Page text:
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Innisfree

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About Innisfree

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  1. I'm glad the twins are enjoying some extra indulgences. Hugs to you. I can't imagine how stressful this must be. I hope the water bombing can knock back the fire, and maybe you even get some rain.
  2. Yep. It might be a choice between that and a great big stock pot.
  3. It's essentially easy, yet with a few tricky bits. 😉 One of which is figuring out how long your family likes them soaked and/or simmered to reduce the salt. We don't soak, but do simmer, and slice very, very thinly, so the saltiness isn't a problem. My personal least-favorite bits are sawing off the hock if it's long enough to require that, and removing the hot ham from the deep, simmering water without dumping the hot greasy water all over myself and the kitchen. But the end result is awfully good. Maybe the 24 quart would work. I just measured what's left of the ham in the fridge (fully cured, remember: these things last), and it's 17 inches long. Thanks! We've almost finished this year's ham, fwiw.
  4. Right, sorry. I mean the kind that's cured for a year. Maybe I need to edit my title. See, I know they *sell* these hams, and I know you can't buy a boiler except as an antique, because I tried to buy my brother a new one as a wedding present years ago and it just wasn't available. So people have to cook them in something. Or maybe we all have our mothers' boilers...
  5. Okay, thanks. This is what I'm used to https://www.smithfieldmarketplace.com/about-country-hams Scroll down and they give cooking instructions. So, for a ham like this, just use a roasting pan with water under the rack, covered with aluminum foil? If that would work, I could skip the boiler altogether, since we usually don't soak the ham first. I could get used to that.
  6. So no simmering at all? Are you cooking a Smithfield type? How long do you bake it? The ones I'm familiar with usually simmer, very slowly, for six hours or so. They're pretty big: when we get to the glazing part, after they've simmered, they just barely fit in my big turkey roaster, and maybe protrude slightly over the edge.
  7. And if so, what sort of boiler or pot do you use to simmer them? This is a Very Important Yearly Ritual for us: a good ham, slowly simmered in an old ham boiler on Christmas Eve, to be served for Christmas dinner. The boiler is similar to these: https://www.ebay.com/b/Copper-Boiler/1433/bn_55188353 My boiler is an old inherited one which works fine, but my cooktop needs to be replaced, and I'm seriously thinking of getting an induction one. The boiler will not work on an induction cooktop. I know it's possible to use the little disks which transfer heat from the induction stove to a pan which otherwise won't work, but I'm wondering if there's a better way. So, what else do people cook their hams in? There must be some way people do this.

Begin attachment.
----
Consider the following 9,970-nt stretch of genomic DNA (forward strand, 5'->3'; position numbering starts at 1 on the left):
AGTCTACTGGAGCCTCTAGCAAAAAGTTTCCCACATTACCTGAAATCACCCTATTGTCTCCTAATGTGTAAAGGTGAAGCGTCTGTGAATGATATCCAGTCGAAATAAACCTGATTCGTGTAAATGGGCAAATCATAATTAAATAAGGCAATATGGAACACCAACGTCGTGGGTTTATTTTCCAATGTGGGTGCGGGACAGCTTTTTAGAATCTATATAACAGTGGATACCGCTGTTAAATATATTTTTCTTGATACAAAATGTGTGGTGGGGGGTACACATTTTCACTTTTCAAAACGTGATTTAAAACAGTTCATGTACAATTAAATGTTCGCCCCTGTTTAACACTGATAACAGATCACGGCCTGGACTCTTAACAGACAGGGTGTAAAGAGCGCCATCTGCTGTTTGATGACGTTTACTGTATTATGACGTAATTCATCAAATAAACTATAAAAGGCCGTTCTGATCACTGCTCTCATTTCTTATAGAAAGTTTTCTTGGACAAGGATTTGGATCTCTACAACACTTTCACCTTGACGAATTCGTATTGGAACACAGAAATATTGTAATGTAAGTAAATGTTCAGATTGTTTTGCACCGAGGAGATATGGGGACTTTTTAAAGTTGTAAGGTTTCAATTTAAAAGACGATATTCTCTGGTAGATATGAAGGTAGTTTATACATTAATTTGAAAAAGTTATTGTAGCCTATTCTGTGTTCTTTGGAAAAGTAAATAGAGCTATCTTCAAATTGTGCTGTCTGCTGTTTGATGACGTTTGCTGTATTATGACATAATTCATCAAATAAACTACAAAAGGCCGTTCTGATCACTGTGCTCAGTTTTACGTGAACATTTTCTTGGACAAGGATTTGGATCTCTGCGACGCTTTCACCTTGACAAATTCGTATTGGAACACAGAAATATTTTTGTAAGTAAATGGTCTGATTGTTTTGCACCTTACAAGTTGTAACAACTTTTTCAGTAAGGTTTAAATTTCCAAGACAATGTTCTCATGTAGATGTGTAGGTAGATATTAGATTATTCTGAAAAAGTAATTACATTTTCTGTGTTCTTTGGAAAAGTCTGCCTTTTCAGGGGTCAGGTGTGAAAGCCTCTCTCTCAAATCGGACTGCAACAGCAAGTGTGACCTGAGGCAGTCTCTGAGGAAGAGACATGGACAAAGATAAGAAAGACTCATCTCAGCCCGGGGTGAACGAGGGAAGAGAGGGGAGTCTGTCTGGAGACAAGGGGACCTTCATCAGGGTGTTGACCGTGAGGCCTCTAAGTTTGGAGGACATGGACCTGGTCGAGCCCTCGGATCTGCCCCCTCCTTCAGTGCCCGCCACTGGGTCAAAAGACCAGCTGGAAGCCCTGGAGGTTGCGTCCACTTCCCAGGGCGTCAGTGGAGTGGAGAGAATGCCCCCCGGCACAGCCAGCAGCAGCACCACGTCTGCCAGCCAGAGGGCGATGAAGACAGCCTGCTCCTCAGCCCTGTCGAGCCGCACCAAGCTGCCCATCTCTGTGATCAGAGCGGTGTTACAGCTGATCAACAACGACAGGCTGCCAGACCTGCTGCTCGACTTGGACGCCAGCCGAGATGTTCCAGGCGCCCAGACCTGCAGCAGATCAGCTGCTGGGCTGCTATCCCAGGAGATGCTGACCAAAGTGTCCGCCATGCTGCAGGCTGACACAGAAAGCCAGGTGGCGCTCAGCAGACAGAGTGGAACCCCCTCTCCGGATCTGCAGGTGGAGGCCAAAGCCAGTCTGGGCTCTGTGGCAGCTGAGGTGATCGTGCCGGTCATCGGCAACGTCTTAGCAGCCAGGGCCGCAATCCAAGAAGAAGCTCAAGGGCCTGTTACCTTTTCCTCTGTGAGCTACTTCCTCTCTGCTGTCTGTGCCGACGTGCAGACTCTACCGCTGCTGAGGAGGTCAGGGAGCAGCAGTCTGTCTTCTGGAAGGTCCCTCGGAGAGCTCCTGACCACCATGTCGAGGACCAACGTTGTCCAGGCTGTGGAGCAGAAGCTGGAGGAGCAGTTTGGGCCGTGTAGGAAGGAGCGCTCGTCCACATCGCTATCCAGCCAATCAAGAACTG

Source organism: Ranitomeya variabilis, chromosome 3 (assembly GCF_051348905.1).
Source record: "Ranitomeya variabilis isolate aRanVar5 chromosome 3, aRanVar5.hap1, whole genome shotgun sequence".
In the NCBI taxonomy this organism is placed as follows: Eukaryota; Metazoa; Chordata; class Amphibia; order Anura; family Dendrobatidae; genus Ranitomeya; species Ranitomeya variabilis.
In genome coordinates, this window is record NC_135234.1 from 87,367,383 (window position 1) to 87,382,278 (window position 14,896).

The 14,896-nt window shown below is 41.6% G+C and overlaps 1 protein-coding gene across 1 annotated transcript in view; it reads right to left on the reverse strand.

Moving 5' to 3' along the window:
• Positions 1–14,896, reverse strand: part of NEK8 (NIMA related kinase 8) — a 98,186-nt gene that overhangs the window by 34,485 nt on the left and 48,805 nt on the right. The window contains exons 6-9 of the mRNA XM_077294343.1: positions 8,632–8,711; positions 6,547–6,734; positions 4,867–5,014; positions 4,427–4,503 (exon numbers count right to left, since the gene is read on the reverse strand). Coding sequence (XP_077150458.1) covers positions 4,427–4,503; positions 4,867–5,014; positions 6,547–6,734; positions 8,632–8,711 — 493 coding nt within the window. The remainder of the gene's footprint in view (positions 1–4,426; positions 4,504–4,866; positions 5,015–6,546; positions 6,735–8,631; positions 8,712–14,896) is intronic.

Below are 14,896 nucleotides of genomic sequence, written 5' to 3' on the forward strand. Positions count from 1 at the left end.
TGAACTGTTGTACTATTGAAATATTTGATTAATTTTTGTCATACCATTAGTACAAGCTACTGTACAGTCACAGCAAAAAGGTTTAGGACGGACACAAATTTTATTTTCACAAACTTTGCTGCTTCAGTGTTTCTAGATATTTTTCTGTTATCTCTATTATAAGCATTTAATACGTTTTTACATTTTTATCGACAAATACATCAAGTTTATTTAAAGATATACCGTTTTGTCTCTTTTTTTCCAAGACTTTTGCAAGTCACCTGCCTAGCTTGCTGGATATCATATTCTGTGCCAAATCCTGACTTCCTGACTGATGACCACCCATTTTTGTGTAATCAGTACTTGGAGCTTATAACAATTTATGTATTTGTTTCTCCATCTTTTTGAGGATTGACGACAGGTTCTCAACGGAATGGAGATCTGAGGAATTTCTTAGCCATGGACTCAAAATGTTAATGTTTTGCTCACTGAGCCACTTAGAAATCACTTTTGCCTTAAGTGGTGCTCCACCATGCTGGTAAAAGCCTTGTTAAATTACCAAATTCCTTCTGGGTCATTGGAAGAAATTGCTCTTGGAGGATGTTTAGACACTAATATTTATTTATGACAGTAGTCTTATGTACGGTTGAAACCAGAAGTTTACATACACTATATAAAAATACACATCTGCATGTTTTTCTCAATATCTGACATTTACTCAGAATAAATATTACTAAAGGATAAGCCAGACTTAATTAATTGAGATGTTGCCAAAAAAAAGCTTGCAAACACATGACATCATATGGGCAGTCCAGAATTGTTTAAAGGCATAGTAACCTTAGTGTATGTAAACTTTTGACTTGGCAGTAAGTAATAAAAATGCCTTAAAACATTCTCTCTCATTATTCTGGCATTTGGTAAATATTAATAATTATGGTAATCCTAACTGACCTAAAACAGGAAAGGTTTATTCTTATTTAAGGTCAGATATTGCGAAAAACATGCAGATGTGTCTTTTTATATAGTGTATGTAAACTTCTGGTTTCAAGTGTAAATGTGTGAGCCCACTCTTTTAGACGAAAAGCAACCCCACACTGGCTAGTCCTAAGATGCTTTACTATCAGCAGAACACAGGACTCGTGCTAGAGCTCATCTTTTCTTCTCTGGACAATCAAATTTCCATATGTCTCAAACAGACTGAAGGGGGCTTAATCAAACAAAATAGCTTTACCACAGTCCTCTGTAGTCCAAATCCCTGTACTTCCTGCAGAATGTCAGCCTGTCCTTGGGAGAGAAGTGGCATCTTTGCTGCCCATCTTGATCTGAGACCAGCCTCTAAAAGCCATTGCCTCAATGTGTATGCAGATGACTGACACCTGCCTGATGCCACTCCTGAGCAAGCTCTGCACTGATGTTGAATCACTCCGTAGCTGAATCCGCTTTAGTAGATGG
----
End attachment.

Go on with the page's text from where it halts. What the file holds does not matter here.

8. Thinking of you all. I'm so glad you're safe.
  9. I haven't had anything helpful to offer, Quill, but I've been following along and thinking of you.
  10. We sent the DE transcripts by Parchment, also, as soon as final grades were reported.
  11. Perhaps to inform, and to motivate change while change is possible? Freaking out doesn't seem like a useful response, because it's limited to an emotional reaction. But there are plenty of responses that are useful. I think one way to deal with the overwhelming emotions of a genuinely scary situation is to engage in productive actions. This is similar to our response to trauma: people who *act* in some way to protect themselves tend to recover better from trauma (see The Body Keeps the Score). So, in response to the warning of the Doomsday Clock, actions could both relieve anxiety and actually help address issues. Individual efforts do seem small, but can still help. As groups, we can do more. Anxiety, yes. I do feel anxiety. But I feel grief even more. I don't feel like our job is only to save humans. I feel that we are responsible for the vast destruction of such beautiful complexity of life. I want to save *that*. And, I think our lives will be diminished in ways we can't begin to fathom if we allow that destruction to continue. There's the environmental and ecological level. That's underlying human economies and health. Then there's the simple, profound loss of beauty, and the resultant grief and guilt and all manner of ripple effects.
  12. I'm sorry, Stella. I can't imagine how hard that must be.
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